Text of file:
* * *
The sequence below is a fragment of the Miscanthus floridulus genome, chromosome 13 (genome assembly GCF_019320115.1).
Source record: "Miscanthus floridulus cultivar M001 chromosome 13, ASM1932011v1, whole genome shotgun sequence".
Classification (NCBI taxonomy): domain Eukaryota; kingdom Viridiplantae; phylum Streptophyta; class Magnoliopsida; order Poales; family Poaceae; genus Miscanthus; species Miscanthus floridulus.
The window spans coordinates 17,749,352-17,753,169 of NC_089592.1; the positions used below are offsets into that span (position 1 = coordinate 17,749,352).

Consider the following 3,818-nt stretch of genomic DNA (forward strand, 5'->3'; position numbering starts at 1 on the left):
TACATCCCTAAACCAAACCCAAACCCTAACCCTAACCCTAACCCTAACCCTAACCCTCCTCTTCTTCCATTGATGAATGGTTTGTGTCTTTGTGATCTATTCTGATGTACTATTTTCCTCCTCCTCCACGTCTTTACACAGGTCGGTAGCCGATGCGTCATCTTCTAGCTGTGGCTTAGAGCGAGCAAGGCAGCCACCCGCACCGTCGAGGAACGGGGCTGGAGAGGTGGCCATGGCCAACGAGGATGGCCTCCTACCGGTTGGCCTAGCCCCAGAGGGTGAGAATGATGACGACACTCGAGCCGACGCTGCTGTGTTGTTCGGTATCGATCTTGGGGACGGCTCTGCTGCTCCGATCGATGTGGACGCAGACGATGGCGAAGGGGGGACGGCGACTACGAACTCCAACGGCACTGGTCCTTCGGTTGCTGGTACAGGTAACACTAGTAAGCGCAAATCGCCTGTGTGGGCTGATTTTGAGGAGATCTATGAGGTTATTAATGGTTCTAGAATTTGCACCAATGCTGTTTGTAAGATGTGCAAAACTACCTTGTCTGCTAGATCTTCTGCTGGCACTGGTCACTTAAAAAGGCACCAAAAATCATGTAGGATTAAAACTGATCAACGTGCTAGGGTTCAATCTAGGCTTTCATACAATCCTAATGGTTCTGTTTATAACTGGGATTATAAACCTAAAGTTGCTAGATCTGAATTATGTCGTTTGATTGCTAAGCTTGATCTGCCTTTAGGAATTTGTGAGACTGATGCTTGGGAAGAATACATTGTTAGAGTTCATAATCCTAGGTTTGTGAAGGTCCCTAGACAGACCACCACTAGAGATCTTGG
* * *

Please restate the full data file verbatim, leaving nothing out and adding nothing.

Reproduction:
The sequence below is a fragment of the Miscanthus floridulus genome, chromosome 13 (genome assembly GCF_019320115.1).
Source record: "Miscanthus floridulus cultivar M001 chromosome 13, ASM1932011v1, whole genome shotgun sequence".
Classification (NCBI taxonomy): domain Eukaryota; kingdom Viridiplantae; phylum Streptophyta; class Magnoliopsida; order Poales; family Poaceae; genus Miscanthus; species Miscanthus floridulus.
The window spans coordinates 17,749,352-17,753,169 of NC_089592.1; the positions used below are offsets into that span (position 1 = coordinate 17,749,352).

Consider the following 3,818-nt stretch of genomic DNA (forward strand, 5'->3'; position numbering starts at 1 on the left):
TACATCCCTAAACCAAACCCAAACCCTAACCCTAACCCTAACCCTAACCCTAACCCTCCTCTTCTTCCATTGATGAATGGTTTGTGTCTTTGTGATCTATTCTGATGTACTATTTTCCTCCTCCTCCACGTCTTTACACAGGTCGGTAGCCGATGCGTCATCTTCTAGCTGTGGCTTAGAGCGAGCAAGGCAGCCACCCGCACCGTCGAGGAACGGGGCTGGAGAGGTGGCCATGGCCAACGAGGATGGCCTCCTACCGGTTGGCCTAGCCCCAGAGGGTGAGAATGATGACGACACTCGAGCCGACGCTGCTGTGTTGTTCGGTATCGATCTTGGGGACGGCTCTGCTGCTCCGATCGATGTGGACGCAGACGATGGCGAAGGGGGGACGGCGACTACGAACTCCAACGGCACTGGTCCTTCGGTTGCTGGTACAGGTAACACTAGTAAGCGCAAATCGCCTGTGTGGGCTGATTTTGAGGAGATCTATGAGGTTATTAATGGTTCTAGAATTTGCACCAATGCTGTTTGTAAGATGTGCAAAACTACCTTGTCTGCTAGATCTTCTGCTGGCACTGGTCACTTAAAAAGGCACCAAAAATCATGTAGGATTAAAACTGATCAACGTGCTAGGGTTCAATCTAGGCTTTCATACAATCCTAATGGTTCTGTTTATAACTGGGATTATAAACCTAAAGTTGCTAGATCTGAATTATGTCGTTTGATTGCTAAGCTTGATCTGCCTTTAGGAATTTGTGAGACTGATGCTTGGGAAGAATACATTGTTAGAGTTCATAATCCTAGGTTTGTGAAGGTCCCTAGACAGACCACCACTAGAGATCTTGG